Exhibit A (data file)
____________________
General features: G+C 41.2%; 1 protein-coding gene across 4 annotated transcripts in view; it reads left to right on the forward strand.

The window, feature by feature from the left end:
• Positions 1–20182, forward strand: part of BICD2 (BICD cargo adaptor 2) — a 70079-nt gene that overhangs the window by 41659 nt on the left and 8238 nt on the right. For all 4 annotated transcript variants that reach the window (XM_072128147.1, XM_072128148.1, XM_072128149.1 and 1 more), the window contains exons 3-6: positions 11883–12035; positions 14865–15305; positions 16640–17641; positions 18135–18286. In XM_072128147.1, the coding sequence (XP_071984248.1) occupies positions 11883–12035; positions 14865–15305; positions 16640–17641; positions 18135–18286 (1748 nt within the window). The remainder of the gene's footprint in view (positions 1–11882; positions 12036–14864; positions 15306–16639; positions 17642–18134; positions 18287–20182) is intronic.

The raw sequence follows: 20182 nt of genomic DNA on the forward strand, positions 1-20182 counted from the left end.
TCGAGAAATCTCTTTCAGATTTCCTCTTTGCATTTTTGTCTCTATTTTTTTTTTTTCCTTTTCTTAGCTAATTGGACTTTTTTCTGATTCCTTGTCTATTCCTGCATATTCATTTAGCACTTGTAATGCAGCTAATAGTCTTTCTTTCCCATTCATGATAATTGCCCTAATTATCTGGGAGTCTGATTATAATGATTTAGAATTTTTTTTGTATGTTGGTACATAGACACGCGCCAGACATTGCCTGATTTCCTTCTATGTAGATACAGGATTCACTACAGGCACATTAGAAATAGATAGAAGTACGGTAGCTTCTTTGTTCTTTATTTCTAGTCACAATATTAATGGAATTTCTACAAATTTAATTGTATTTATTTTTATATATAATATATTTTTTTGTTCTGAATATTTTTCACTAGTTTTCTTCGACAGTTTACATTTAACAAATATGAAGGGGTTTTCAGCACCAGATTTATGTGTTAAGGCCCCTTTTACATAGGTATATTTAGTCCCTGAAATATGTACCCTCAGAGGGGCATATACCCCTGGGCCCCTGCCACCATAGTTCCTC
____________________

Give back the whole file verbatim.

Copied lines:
General features: G+C 41.2%; 1 protein-coding gene across 4 annotated transcripts in view; it reads left to right on the forward strand.

The window, feature by feature from the left end:
• Positions 1–20182, forward strand: part of BICD2 (BICD cargo adaptor 2) — a 70079-nt gene that overhangs the window by 41659 nt on the left and 8238 nt on the right. For all 4 annotated transcript variants that reach the window (XM_072128147.1, XM_072128148.1, XM_072128149.1 and 1 more), the window contains exons 3-6: positions 11883–12035; positions 14865–15305; positions 16640–17641; positions 18135–18286. In XM_072128147.1, the coding sequence (XP_071984248.1) occupies positions 11883–12035; positions 14865–15305; positions 16640–17641; positions 18135–18286 (1748 nt within the window). The remainder of the gene's footprint in view (positions 1–11882; positions 12036–14864; positions 15306–16639; positions 17642–18134; positions 18287–20182) is intronic.

The raw sequence follows: 20182 nt of genomic DNA on the forward strand, positions 1-20182 counted from the left end.
TCGAGAAATCTCTTTCAGATTTCCTCTTTGCATTTTTGTCTCTATTTTTTTTTTTTCCTTTTCTTAGCTAATTGGACTTTTTTCTGATTCCTTGTCTATTCCTGCATATTCATTTAGCACTTGTAATGCAGCTAATAGTCTTTCTTTCCCATTCATGATAATTGCCCTAATTATCTGGGAGTCTGATTATAATGATTTAGAATTTTTTTTGTATGTTGGTACATAGACACGCGCCAGACATTGCCTGATTTCCTTCTATGTAGATACAGGATTCACTACAGGCACATTAGAAATAGATAGAAGTACGGTAGCTTCTTTGTTCTTTATTTCTAGTCACAATATTAATGGAATTTCTACAAATTTAATTGTATTTATTTTTATATATAATATATTTTTTTGTTCTGAATATTTTTCACTAGTTTTCTTCGACAGTTTACATTTAACAAATATGAAGGGGTTTTCAGCACCAGATTTATGTGTTAAGGCCCCTTTTACATAGGTATATTTAGTCCCTGAAATATGTACCCTCAGAGGGGCATATACCCCTGGGCCCCTGCCACCATAGTTCCTC